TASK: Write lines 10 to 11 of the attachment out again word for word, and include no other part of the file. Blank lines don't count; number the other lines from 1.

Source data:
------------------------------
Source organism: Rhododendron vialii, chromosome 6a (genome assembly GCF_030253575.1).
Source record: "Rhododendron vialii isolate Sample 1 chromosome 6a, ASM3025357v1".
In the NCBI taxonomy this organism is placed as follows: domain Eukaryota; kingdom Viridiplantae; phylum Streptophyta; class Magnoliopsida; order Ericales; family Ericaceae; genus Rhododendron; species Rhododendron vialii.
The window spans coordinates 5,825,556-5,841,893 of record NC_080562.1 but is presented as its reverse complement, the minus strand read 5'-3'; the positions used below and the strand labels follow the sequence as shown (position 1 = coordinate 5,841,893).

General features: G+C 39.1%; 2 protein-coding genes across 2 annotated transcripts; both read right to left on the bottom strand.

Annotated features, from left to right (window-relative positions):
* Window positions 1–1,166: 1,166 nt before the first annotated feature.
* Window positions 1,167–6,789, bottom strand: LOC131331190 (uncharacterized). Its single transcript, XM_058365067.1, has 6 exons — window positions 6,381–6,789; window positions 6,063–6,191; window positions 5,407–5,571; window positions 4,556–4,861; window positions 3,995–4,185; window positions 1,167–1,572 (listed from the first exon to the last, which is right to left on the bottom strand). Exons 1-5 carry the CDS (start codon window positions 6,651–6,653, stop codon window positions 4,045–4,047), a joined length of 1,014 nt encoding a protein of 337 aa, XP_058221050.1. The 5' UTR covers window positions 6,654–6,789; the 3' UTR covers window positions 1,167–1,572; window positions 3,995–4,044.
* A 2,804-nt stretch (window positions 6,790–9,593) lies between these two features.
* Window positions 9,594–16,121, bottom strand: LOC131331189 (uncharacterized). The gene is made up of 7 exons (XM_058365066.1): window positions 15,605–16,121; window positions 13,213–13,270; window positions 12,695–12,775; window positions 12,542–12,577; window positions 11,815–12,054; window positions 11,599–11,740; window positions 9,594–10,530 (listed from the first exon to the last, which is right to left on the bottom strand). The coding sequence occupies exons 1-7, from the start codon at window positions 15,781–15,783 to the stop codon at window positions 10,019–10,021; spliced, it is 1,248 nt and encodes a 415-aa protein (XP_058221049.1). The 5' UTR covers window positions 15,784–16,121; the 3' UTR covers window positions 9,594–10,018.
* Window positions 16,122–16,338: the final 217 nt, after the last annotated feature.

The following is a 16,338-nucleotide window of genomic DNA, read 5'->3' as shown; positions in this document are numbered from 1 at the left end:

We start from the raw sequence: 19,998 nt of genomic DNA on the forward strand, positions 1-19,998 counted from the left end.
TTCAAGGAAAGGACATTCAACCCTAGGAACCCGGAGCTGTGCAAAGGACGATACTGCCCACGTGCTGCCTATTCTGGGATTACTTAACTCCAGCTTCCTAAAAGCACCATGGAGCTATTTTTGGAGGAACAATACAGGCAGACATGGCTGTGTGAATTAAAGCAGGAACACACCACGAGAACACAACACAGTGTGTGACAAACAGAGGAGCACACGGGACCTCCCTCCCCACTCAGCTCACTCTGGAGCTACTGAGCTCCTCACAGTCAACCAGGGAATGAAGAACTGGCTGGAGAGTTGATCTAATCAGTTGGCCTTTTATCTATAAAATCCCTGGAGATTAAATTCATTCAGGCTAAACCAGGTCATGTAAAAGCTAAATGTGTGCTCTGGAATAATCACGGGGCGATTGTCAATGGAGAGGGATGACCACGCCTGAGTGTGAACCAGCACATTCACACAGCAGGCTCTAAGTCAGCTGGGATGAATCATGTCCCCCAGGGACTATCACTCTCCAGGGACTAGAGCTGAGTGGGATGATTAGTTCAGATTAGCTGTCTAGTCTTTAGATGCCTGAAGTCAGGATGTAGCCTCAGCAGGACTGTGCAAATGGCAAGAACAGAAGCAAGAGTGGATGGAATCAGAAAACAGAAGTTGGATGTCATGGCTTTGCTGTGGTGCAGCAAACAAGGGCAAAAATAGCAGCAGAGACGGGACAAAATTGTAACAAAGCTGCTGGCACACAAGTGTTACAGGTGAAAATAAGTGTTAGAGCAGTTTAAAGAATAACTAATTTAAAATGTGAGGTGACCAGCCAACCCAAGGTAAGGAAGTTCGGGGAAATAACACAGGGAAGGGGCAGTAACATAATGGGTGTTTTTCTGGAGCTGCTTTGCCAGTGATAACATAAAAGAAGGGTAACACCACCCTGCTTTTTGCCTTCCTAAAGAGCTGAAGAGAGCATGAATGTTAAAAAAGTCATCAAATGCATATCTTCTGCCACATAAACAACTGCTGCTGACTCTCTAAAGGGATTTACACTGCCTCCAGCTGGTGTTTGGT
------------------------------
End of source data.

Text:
* Window positions 9,594–16,121, bottom strand: LOC131331189 (uncharacterized). The gene is made up of 7 exons (XM_058365066.1): window positions 15,605–16,121; window positions 13,213–13,270; window positions 12,695–12,775; window positions 12,542–12,577; window positions 11,815–12,054; window positions 11,599–11,740; window positions 9,594–10,530 (listed from the first exon to the last, which is right to left on the bottom strand). The coding sequence occupies exons 1-7, from the start codon at window positions 15,781–15,783 to the stop codon at window positions 10,019–10,021; spliced, it is 1,248 nt and encodes a 415-aa protein (XP_058221049.1). The 5' UTR covers window positions 15,784–16,121; the 3' UTR covers window positions 9,594–10,018.
* Window positions 16,122–16,338: the final 217 nt, after the last annotated feature.